Sargam is a delicate and highly musical story told using a subdued emotional palette and a wonderful backdrop of Carnatic music. The story revolves around two characters, Hari and Kuttan Thamburan, who have grown up very closely right through childhood. One forms a close bond with the lead female character, Thangamani. Kuttan Thamburan, however, has a recurring problem of fits, and eventually it is advised that he marry Thangamani. Although the elders are aware of Hari’s love for her, they make their decision and he defers to them out of respect and leaves the village. Soon after, Kuttan Thamburan learns that he has unintentionally betrayed his friend and commits suicide. The sight of his body sends Thangamani into a state of trauma for the next several years, after which Hari returns to visit his home and comes to terms with what has happened.
Let us take a break from film discussions to enjoy a violin treatment of a favourite raagam, the peaceful Mohanakalyani, performed by Arun Krishnamoorthy. If you check the related videos, he also does a fine Charukesi as well.
A few days ago, I sat down in a theatre for the first time in a long while to watch a new release, which itself probably warrants a post. Payanam is Radhamohan’s latest contribution, and was often touted as Radhamohan stepping out of the comfort zone that defined his feel-good films like Mozhi and Abhiyum Naanum. Let me say upfront that I like Radhamohan’s films and I appreciate his consistent principles when making them. On the other hand, when I hear people heaping praises on his films for “breaking conventions”, it rankles a bit, because Radhamohan, as much as I respect him, could be described as somewhat reactionary rather than ambitious (although Payanam does indeed break a few formula conventions).
Classical arts, particularly Carnatic music, are something I generally value very highly. So coming across a film which is either based or revolving heavily around classical arts can either be a real gift or an embarrassment, depending on its implementation. However, considering the esteem with which Bharatham is held, I went into it with great expectation, and was not disappointed in the slightest. The movie as a whole is of very high caliber in scripting, direction, and acting. Right from the very opening credits sequence, which superbly provides both a visual and musical prelude to the story while also introducing its characters, it is very clear that this is a film made with care and purpose. It is ostensibly a mixture of a family and musical drama, with the second half leaning more towards the former, and manages to deliver a familiar idea in an exceptional way with only a few, subjective missteps.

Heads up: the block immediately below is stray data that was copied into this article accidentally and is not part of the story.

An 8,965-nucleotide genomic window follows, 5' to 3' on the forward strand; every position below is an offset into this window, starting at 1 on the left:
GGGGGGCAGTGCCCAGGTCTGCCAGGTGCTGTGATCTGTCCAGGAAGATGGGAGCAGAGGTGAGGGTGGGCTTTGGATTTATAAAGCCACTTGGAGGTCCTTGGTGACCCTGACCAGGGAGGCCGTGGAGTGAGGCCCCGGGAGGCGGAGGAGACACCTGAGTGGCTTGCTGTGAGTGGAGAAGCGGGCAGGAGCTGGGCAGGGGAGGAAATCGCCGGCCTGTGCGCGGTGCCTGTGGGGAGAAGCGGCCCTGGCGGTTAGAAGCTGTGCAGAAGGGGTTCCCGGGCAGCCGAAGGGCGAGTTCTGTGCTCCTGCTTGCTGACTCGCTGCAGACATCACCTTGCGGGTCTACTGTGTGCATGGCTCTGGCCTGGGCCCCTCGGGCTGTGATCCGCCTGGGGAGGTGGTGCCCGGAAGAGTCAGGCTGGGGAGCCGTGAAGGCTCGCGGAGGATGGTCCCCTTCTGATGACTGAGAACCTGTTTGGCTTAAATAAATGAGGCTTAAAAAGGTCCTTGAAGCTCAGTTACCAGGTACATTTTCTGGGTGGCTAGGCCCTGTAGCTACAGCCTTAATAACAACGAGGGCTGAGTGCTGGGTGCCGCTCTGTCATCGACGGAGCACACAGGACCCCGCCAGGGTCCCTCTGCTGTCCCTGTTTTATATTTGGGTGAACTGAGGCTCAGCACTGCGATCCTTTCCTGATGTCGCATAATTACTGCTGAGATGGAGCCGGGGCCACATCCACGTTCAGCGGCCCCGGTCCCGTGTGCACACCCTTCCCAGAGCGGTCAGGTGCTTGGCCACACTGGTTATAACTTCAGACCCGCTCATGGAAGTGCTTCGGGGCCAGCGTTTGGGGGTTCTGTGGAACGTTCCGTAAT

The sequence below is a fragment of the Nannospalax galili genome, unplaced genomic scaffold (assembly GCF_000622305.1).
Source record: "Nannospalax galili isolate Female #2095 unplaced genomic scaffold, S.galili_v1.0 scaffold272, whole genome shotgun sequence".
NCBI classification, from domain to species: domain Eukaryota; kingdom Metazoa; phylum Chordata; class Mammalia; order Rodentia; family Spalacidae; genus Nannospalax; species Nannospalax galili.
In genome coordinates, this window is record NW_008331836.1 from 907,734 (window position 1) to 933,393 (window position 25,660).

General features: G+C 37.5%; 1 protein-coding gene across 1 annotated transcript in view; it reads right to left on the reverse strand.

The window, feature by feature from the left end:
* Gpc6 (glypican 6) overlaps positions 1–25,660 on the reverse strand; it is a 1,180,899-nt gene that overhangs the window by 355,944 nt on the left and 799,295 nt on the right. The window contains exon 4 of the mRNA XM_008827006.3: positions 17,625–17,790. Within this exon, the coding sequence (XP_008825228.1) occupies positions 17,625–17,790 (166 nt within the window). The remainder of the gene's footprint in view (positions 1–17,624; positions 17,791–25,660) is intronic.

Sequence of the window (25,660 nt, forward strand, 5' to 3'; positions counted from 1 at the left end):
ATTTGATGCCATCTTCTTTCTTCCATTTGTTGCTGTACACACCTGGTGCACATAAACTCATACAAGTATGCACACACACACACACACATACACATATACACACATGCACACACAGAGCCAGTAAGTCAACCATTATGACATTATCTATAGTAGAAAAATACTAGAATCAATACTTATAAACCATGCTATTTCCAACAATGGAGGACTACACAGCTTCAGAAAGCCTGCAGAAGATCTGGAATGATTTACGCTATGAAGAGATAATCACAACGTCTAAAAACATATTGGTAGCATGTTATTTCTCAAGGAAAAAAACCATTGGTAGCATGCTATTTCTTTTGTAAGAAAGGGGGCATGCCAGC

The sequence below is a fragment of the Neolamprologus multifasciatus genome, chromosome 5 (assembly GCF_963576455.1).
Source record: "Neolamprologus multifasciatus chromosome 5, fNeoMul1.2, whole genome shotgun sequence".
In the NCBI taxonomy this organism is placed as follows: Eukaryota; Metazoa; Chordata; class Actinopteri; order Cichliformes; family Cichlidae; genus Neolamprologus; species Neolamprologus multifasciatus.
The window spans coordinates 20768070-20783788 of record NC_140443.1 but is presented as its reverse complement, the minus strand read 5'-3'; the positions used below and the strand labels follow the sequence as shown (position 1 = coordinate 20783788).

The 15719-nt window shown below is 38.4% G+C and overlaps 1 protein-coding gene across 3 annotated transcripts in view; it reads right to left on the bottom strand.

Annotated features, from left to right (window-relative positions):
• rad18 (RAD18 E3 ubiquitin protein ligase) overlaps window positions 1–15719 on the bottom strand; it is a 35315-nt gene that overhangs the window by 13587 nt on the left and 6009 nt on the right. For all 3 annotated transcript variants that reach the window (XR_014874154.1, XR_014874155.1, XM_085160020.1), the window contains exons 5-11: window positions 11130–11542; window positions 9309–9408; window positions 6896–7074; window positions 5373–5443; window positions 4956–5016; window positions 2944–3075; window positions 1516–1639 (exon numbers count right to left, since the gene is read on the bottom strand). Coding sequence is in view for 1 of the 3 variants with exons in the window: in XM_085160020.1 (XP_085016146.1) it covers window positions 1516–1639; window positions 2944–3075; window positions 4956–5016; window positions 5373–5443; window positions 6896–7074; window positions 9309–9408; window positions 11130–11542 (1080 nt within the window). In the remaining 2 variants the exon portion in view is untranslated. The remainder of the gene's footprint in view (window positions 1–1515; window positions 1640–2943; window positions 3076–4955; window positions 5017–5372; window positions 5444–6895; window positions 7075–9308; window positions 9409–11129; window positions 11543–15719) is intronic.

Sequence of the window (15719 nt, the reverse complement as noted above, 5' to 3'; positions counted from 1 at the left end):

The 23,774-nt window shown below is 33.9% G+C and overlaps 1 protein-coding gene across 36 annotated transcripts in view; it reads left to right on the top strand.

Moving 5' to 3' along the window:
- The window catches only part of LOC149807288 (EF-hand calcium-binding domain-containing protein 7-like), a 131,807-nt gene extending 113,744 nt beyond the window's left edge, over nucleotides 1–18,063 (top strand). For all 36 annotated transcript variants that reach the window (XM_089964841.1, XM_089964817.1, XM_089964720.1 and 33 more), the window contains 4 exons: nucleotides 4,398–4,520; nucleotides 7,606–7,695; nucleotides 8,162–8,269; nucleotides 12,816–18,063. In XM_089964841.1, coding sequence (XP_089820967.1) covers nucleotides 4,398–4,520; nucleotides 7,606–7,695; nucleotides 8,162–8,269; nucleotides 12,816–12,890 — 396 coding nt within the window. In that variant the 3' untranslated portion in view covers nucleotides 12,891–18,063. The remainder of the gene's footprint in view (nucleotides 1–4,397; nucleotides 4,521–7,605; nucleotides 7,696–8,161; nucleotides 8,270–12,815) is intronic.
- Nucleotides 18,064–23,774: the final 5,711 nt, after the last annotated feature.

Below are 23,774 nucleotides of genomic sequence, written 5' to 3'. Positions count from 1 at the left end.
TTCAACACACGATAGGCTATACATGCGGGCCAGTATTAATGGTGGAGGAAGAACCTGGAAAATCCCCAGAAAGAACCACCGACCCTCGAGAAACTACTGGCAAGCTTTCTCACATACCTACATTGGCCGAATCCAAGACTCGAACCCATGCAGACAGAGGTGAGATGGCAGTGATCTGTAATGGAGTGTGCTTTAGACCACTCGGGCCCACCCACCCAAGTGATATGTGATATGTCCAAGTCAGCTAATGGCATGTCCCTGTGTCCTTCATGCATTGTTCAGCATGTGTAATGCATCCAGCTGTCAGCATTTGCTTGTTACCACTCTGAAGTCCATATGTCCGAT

No, not the historical Tamil novel by Kalki which appears to be on its way to being butchered on-screen with an adaptation (last I heard, Vijay was playing the lead role, let’s not even mention actresses. Hopefully this project breaks down before too much damage is done to this brilliant work…).
Kizhakku Vaasal is a rustic story which finds Karthik in a familiar carefree, enegetic sort of role as a singer and dancer in the village of the same name. There are two threads in the story, one involving the zaminder’s daughter (Kushboo) with whom he has a genial relationship which mistakenly turns to a marriage proposal (furiously rejected by the zaminder), and the second relates to Revathy’s character, a young orphan who was brought up by a rich man’s concubine and who does not want to follow in those footsteps. The second thread stood out the most to me (of course, I am biased, but it’s also because the former thread has been told to death in Tamil cinema).
When watching the New Years special of “Neeya Naana”, in which directors and actors gathered to discuss the merits of art films versus commercial cinema, it was simple to notice one film whose name kept being repeated in the discussion. Uthiri Pookal. It seems that simply mentioning the name of Mahendran’s film elicits a clear idea in everyone’s mind of the kind of filmmaking the other person wishes to discuss. Mani Ratnam once said that he would be satisfied if he could make a film like Uthiri Pookal, and it is extremely common to hear directors discuss how they entered the industry with inspiration from that film. Uthiri Pookal did not, as one might hope, suddenly bring forth a wave of sensitively told stories but it had its impact all the same.